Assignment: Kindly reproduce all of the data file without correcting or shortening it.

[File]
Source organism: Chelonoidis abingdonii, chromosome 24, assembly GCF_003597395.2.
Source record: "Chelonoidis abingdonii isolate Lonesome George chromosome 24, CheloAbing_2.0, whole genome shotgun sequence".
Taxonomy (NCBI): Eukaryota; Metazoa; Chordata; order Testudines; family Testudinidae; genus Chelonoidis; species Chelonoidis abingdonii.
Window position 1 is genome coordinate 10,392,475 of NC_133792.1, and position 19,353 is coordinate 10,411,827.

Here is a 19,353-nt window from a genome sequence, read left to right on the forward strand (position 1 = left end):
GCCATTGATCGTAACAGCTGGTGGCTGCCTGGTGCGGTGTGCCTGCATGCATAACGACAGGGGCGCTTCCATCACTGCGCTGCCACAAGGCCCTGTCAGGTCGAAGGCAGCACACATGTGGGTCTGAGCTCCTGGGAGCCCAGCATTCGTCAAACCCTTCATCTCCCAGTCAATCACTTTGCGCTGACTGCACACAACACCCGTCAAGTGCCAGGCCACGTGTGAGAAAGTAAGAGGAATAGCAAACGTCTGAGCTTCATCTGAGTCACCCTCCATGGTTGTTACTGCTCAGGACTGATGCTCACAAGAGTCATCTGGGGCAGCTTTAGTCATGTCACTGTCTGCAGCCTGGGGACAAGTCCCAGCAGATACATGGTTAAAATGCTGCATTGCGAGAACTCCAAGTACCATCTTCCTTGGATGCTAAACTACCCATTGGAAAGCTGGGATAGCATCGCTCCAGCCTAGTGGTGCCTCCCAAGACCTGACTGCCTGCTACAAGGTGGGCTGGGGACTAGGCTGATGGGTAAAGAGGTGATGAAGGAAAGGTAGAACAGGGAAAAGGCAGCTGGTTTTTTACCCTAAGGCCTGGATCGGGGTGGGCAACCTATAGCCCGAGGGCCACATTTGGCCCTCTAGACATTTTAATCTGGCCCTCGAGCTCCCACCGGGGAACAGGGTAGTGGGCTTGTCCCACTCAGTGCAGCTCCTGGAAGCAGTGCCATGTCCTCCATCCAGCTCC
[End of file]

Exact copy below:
Source organism: Chelonoidis abingdonii, chromosome 24, assembly GCF_003597395.2.
Source record: "Chelonoidis abingdonii isolate Lonesome George chromosome 24, CheloAbing_2.0, whole genome shotgun sequence".
Taxonomy (NCBI): Eukaryota; Metazoa; Chordata; order Testudines; family Testudinidae; genus Chelonoidis; species Chelonoidis abingdonii.
Window position 1 is genome coordinate 10,392,475 of NC_133792.1, and position 19,353 is coordinate 10,411,827.

Here is a 19,353-nt window from a genome sequence, read left to right on the forward strand (position 1 = left end):
GCCATTGATCGTAACAGCTGGTGGCTGCCTGGTGCGGTGTGCCTGCATGCATAACGACAGGGGCGCTTCCATCACTGCGCTGCCACAAGGCCCTGTCAGGTCGAAGGCAGCACACATGTGGGTCTGAGCTCCTGGGAGCCCAGCATTCGTCAAACCCTTCATCTCCCAGTCAATCACTTTGCGCTGACTGCACACAACACCCGTCAAGTGCCAGGCCACGTGTGAGAAAGTAAGAGGAATAGCAAACGTCTGAGCTTCATCTGAGTCACCCTCCATGGTTGTTACTGCTCAGGACTGATGCTCACAAGAGTCATCTGGGGCAGCTTTAGTCATGTCACTGTCTGCAGCCTGGGGACAAGTCCCAGCAGATACATGGTTAAAATGCTGCATTGCGAGAACTCCAAGTACCATCTTCCTTGGATGCTAAACTACCCATTGGAAAGCTGGGATAGCATCGCTCCAGCCTAGTGGTGCCTCCCAAGACCTGACTGCCTGCTACAAGGTGGGCTGGGGACTAGGCTGATGGGTAAAGAGGTGATGAAGGAAAGGTAGAACAGGGAAAAGGCAGCTGGTTTTTTACCCTAAGGCCTGGATCGGGGTGGGCAACCTATAGCCCGAGGGCCACATTTGGCCCTCTAGACATTTTAATCTGGCCCTCGAGCTCCCACCGGGGAACAGGGTAGTGGGCTTGTCCCACTCAGTGCAGCTCCTGGAAGCAGTGCCATGTCCTCCATCCAGCTCC